Popealopes DIY, odds-n-sods collection Yolo County Line entails all of the above with a wide range of unreleased and scarce scraps dating from 1985 to the early '90s. I've explored their first two albums, 1988's An Adders Tale, and the 1990 follow-up Kerosene, in greater detail previously (with the latter still free for the taking), but at the time of that entry I was unaware that virtually three albums worth of archived Popealopes material had been made public, albeit on a very small scale.
To paint Yolo County Line with a broad brush would be both a disservice and an inaccuracy, and the same philosophy would prevail for describing the overall tenor and approach of the Popealopes in general. Denizens of Davis, CA, the quartet has been hemmed to the lazy and worn-thin "psych-rock/pop" tag in various circles, but theirs is a loose interpretation at best Save for a healthy dose of Dream Syndicate inspiration, there's nothing paisley about the Popealopes, but the often lackadaisical pace of their songs does sort of lend itself to slacker-esque proclivities, as natural as they may be. There's are a myriad of covers strewn over the course of this collection, and perhaps they may provide some insight where the band is coming from, including but not limited to "Telegram Sam" (T. Rex), "Pictures" (Galaxie 500), "Happy Nightmare Baby" (Opal), "2000 Light Years From Home" (Stones, duh), and "Crawling Kingsnake" (John Lee Hooker).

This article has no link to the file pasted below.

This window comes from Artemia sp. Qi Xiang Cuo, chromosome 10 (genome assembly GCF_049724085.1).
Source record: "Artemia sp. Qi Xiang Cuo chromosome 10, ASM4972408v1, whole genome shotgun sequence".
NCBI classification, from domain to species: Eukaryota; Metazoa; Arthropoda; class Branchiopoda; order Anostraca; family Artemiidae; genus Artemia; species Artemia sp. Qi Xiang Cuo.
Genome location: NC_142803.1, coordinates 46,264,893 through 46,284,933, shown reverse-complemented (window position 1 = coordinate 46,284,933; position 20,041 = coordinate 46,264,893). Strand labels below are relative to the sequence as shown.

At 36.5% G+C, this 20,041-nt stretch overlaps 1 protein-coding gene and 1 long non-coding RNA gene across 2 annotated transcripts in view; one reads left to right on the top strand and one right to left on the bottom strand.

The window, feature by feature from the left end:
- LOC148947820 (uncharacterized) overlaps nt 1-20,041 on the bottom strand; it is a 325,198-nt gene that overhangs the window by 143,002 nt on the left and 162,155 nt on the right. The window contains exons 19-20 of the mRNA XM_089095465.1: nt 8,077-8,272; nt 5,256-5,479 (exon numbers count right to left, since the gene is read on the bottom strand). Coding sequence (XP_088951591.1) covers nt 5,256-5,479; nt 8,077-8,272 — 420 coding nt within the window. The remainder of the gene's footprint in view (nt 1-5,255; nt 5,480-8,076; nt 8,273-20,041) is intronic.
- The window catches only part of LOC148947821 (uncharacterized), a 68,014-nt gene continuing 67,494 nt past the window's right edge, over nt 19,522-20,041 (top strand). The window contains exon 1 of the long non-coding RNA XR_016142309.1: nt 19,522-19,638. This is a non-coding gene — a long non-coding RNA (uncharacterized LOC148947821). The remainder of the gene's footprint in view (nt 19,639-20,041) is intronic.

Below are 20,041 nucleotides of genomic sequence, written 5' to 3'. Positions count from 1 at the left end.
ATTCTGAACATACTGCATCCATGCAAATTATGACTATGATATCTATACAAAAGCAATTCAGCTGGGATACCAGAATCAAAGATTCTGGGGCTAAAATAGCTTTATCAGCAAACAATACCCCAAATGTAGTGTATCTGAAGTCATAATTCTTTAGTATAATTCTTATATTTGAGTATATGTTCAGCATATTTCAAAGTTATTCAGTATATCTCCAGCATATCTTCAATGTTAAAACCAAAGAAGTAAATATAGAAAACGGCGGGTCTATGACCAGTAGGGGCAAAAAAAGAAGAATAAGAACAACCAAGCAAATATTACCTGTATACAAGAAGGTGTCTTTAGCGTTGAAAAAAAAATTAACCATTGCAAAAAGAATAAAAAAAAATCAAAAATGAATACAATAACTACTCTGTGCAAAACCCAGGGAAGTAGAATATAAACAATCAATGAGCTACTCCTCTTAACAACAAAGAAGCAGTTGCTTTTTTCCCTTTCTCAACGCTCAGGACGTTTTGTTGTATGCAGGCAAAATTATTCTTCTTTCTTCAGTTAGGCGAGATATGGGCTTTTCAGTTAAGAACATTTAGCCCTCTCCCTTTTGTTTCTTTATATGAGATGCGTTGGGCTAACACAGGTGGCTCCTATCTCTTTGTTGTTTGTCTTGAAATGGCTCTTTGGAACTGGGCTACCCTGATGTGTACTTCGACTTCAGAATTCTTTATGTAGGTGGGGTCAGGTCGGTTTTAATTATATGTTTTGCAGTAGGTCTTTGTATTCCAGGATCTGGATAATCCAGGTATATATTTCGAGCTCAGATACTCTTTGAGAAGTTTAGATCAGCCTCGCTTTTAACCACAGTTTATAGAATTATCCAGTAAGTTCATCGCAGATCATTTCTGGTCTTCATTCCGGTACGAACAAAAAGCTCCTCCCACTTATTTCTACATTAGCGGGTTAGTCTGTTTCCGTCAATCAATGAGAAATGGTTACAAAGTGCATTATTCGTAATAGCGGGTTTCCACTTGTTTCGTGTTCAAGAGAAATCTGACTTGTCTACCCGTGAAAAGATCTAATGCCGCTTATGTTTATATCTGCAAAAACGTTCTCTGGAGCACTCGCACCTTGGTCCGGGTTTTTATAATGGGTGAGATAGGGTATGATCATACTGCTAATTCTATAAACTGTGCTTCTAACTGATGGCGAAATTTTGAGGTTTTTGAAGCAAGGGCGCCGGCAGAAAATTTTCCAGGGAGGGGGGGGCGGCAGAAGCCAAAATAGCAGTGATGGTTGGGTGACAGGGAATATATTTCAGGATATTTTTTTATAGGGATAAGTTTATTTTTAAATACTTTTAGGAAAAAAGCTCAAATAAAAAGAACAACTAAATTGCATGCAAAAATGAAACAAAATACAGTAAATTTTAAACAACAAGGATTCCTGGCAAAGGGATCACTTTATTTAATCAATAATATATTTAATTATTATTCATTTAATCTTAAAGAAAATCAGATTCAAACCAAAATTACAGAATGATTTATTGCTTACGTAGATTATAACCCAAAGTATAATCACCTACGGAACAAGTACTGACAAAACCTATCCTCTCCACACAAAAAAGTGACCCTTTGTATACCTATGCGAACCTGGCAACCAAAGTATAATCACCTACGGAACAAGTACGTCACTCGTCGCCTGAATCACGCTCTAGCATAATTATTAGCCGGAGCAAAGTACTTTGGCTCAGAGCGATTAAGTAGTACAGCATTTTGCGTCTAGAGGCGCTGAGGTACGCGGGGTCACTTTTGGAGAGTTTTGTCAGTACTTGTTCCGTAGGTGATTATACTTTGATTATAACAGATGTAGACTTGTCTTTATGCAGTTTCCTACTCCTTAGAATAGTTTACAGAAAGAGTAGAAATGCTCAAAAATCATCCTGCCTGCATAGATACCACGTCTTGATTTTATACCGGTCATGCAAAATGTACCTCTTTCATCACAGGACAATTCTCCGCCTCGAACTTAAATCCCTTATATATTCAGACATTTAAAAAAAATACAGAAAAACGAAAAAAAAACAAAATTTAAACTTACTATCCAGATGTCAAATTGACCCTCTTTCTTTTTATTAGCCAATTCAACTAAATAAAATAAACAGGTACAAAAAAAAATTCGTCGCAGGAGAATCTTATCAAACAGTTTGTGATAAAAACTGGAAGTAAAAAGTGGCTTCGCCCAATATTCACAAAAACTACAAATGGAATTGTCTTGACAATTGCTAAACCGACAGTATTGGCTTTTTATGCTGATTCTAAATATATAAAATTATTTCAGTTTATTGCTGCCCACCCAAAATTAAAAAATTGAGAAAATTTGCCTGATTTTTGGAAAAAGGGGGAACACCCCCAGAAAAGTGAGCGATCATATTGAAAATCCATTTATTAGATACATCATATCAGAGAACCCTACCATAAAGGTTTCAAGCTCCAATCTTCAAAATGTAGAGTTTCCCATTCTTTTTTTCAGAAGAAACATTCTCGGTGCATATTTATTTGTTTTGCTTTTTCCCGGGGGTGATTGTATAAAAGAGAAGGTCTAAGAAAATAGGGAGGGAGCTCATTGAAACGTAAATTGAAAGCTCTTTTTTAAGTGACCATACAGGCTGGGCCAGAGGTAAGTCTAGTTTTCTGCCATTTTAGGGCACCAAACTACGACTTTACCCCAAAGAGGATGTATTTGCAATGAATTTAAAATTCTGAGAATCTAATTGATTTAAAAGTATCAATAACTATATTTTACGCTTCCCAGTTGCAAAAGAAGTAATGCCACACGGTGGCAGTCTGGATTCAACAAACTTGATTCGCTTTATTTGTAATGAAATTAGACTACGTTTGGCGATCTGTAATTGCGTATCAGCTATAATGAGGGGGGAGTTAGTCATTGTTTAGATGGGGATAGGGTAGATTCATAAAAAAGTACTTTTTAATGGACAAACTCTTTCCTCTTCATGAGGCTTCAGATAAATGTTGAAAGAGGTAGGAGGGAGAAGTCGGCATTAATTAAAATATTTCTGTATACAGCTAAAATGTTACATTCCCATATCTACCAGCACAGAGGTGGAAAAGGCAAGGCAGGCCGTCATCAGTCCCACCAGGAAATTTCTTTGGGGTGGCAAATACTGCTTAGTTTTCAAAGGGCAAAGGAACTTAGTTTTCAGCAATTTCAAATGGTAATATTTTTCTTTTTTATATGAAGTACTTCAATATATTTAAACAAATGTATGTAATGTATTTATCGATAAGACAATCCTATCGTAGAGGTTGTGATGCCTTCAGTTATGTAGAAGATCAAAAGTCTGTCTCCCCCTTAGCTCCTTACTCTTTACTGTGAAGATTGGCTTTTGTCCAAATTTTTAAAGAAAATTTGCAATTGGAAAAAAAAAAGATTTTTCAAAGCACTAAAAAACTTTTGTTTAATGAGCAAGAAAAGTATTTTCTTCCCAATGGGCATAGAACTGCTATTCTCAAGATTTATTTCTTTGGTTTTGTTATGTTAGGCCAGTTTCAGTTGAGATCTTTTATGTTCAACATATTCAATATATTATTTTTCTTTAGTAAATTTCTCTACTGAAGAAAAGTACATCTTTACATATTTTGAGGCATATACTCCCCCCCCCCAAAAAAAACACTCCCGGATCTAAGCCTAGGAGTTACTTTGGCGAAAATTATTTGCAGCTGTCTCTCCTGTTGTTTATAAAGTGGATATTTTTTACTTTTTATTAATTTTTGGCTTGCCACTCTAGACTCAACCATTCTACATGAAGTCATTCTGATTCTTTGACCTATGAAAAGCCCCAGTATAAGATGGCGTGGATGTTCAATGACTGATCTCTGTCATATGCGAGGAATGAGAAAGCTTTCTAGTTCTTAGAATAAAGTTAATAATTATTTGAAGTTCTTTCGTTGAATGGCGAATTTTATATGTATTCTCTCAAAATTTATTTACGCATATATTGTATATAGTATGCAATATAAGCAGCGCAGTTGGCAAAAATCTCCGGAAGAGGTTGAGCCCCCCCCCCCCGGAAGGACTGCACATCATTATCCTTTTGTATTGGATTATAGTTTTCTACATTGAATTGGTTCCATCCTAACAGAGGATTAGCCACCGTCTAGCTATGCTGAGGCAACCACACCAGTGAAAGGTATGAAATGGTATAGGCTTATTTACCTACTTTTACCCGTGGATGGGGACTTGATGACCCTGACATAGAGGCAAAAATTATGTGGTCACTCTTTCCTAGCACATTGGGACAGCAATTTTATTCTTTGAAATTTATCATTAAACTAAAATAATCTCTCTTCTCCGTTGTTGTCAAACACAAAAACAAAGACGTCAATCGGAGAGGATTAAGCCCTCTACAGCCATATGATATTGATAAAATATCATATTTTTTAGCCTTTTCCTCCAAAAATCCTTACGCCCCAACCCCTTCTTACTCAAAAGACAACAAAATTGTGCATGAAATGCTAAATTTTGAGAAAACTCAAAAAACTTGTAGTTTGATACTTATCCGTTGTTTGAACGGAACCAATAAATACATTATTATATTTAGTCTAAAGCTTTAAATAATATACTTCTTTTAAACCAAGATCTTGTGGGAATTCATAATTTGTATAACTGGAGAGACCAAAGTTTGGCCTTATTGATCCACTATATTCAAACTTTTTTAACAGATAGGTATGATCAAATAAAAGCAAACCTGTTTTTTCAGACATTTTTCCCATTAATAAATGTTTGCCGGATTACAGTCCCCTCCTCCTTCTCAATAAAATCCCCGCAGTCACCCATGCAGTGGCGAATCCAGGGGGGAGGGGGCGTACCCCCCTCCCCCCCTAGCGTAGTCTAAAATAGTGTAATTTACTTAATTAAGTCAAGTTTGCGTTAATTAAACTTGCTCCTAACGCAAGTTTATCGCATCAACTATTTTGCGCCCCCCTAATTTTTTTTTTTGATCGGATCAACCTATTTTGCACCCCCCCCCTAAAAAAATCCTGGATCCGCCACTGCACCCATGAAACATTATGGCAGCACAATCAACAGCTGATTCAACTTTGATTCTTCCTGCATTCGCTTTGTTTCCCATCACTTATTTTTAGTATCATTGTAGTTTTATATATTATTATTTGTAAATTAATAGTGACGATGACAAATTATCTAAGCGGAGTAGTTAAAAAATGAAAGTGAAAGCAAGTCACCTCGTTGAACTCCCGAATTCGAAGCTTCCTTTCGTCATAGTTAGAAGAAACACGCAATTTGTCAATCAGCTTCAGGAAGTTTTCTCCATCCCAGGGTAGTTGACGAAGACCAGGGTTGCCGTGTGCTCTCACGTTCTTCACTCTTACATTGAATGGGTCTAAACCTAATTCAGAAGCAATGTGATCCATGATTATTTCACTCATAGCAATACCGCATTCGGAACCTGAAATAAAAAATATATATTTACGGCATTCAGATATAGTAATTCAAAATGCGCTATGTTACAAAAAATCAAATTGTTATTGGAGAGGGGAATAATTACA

Divvied up into three partitions: The Good ( disk one), The Bad (disk two), and The Ugly (disk three), Yolo County... compiler and longtime drummer John Nelson set out to delineate these near-50 cuts based on quality, but those well versed with the Popealopes will find several songs of merit occupying each disk including The Ugly which contains a demo of a previously unreleased song, the jangle-riddled "Almost Out of Reach" that IMO ranks among their career best! Speaking of demos we also get a sweet demo of the title track to Kerosene that virtually outdoes the album take. Gold! Two in-studio sessions for KDVS radio (UC Davis) are okay, but not particularly momentous, and much of the live material reaches the same conclusion, although those covers are interesting! One of the group's signature tunes, "Poor Tom" turns up here, namely the version culled from the Out Among the Cows Davis, CA compilation album. There's probably a lot more I could expound upon, but the long and short of it all is that it helps to have an appreciation of at least some of the Popes proper albums before delving into this, but then again, maybe not.
Copies of Yolo County... are available directly from John Nelson, who you can email here. May I also suggest you inquire about obtaining a copy of An Adders Tale while you're at it? Popealopes tunes can also be procured for a modest fee over on iTunes and Amazon downloads, who are armed to the teeth with MP3s of the rare Slowest Eye album. There's a nice Facebook page as well.
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